include /usr/share/nginx/modules/*.conf;
events {
worker_connections 1024;
}
http {
sendfile on;
tcp_nopush on;
tcp_nodelay on;
keepalive_timeout 65;
types_hash_max_size 2048;
error_log /dev/null;
access_log /dev/null;
include /etc/nginx/mime.types;
default_type application/octet-stream;
upstream express_server {
server 127.0.0.1:8080;
keepalive 64;
}
server {
listen 80 default_server;
listen [::]:80 default_server;
server_name _;
location / {
proxy_set_header X-Forwarded-For \$proxy_add_x_forwarded_for;
proxy_set_header X-Real-IP \$remote_addr;
proxy_set_header Host \$http_host;
proxy_set_header Upgrade \$http_upgrade;
proxy_set_header Connection "upgrade";
proxy_http_version 1.1;
proxy_pass http://express_server/;
proxy_redirect off;
proxy_read_timeout 240s;
}
}
}" | sudo tee /etc/nginx/nginx.conf

## Starting Nginx Services
sudo chkconfig nginx on
sudo service nginx start
sudo service nginx restart
EOF

tags = {
Name = "local-dev-tunneling-server"
}
}

This server will receive requests on port 80 and forwards them to the localhost server on port 8080.

The only thing that’s left to do is to start your local app and start a remote ssh port forwarding session by running the following command:

ssh -i ~/.ssh/ec2-instances.pem -R 8080:localhost:8080 ec2-user@<public-ipv4-dns>

You can copy the instance Public IPv4 DNS from the AWS console.

Now we need to have the site secure with SSL/TLS. So we can either add a load balancer and associate it with a certificate from AWS ACM or directly create a certificate on the instance. Let’s do the latter using OpenSSL.

  • First, enable ingress access of HTTPS on port 443 on the security group
ingress {
description = "https"
from_port = 443
to_port = 443
protocol = "tcp"
cidr_blocks = [
"0.0.0.0/0"
]
}
  • Update the startup script to create the certificate and use it in the nginx config. Update the user_data tag in Terraform to:
user_data = <<EOF
#!/bin/bash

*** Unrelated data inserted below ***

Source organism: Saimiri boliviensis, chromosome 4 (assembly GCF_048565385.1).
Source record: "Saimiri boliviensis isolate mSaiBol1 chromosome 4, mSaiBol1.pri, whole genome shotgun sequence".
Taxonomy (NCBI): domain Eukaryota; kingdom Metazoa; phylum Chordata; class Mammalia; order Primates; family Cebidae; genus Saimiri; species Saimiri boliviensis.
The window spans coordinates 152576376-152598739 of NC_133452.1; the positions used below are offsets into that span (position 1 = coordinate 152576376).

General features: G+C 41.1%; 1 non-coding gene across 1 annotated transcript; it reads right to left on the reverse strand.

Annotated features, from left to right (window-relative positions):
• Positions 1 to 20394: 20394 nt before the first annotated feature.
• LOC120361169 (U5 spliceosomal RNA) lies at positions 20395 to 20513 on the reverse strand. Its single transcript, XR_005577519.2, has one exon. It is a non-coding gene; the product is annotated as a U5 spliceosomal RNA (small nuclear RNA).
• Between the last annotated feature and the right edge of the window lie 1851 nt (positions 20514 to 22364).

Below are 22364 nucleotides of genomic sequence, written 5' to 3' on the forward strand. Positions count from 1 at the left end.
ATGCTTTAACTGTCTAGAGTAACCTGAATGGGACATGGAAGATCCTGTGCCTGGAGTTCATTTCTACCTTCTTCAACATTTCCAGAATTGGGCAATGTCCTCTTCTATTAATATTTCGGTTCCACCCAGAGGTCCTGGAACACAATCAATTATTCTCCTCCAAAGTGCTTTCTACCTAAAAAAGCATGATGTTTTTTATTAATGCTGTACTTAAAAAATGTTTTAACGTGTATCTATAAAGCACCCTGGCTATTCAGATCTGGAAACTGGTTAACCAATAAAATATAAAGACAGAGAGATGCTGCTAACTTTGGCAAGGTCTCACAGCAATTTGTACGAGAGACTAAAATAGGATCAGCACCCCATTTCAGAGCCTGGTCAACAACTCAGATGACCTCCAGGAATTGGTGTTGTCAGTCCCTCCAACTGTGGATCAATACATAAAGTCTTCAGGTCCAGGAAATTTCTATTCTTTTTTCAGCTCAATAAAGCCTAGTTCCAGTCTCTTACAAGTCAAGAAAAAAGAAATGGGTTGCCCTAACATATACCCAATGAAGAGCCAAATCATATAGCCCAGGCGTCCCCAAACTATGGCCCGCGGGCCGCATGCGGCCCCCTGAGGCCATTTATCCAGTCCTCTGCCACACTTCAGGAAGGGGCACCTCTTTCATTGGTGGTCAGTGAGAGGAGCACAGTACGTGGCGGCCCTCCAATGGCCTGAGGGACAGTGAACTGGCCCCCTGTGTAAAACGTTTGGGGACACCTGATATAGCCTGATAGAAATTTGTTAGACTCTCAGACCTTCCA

echo "installing nginx"
sudo amazon-linux-extras install nginx1 -y
echo "create a cert"
sudo mkdir /etc/ssl/private
sudo openssl req -x509 -nodes -days 365 -newkey rsa:2048 -keyout /etc/ssl/private/nginx-selfsigned.key -out /etc/ssl/certs/nginx-selfsigned.crt
echo "updating nginx config for reverse proxy"
echo "
user nginx;
worker_processes auto;
include /usr/share/nginx/modules/*.conf;
events {
worker_connections 1024;
}
http {
sendfile on;
tcp_nopush on;
tcp_nodelay on;
keepalive_timeout 65;
types_hash_max_size 2048;
error_log /dev/null;
access_log /dev/null;
include /etc/nginx/mime.types;
default_type application/octet-stream;
upstream express_server {
server 127.0.0.1:8080;
keepalive 64;
}
server {
listen 80 default_server;
listen [::]:80 default_server;
listen 443 ssl;
ssl_certificate /etc/ssl/certs/nginx-selfsigned.crt;
ssl_certificate_key /etc/ssl/private/nginx-selfsigned.key;
server_name _;
location / {
proxy_set_header X-Forwarded-For \$proxy_add_x_forwarded_for;
proxy_set_header X-Real-IP \$remote_addr;
proxy_set_header Host \$http_host;
proxy_set_header Upgrade \$http_upgrade;
proxy_set_header Connection "upgrade";
proxy_http_version 1.1;
proxy_pass http://express_server/;
proxy_redirect off;
proxy_read_timeout 240s;
}
}
}" | sudo tee /etc/nginx/nginx.conf

## Starting Nginx Services
sudo chkconfig nginx on
sudo service nginx start
sudo service nginx restart
EOF

Now navigate to the Public IPv4 DNS provided by EC2 in your browser, which should direct the user to your local app on HTTPS.

How could you further improve the experience? I’d like to hear your thoughts.

Thanks for reading this far. Did you like this article, and do you think others might find it useful? Feel free to share it on Twitter or LinkedIn.

--

--

Ali Haydar

Software engineer (JS | REACT | Node | AWS | Test Automation)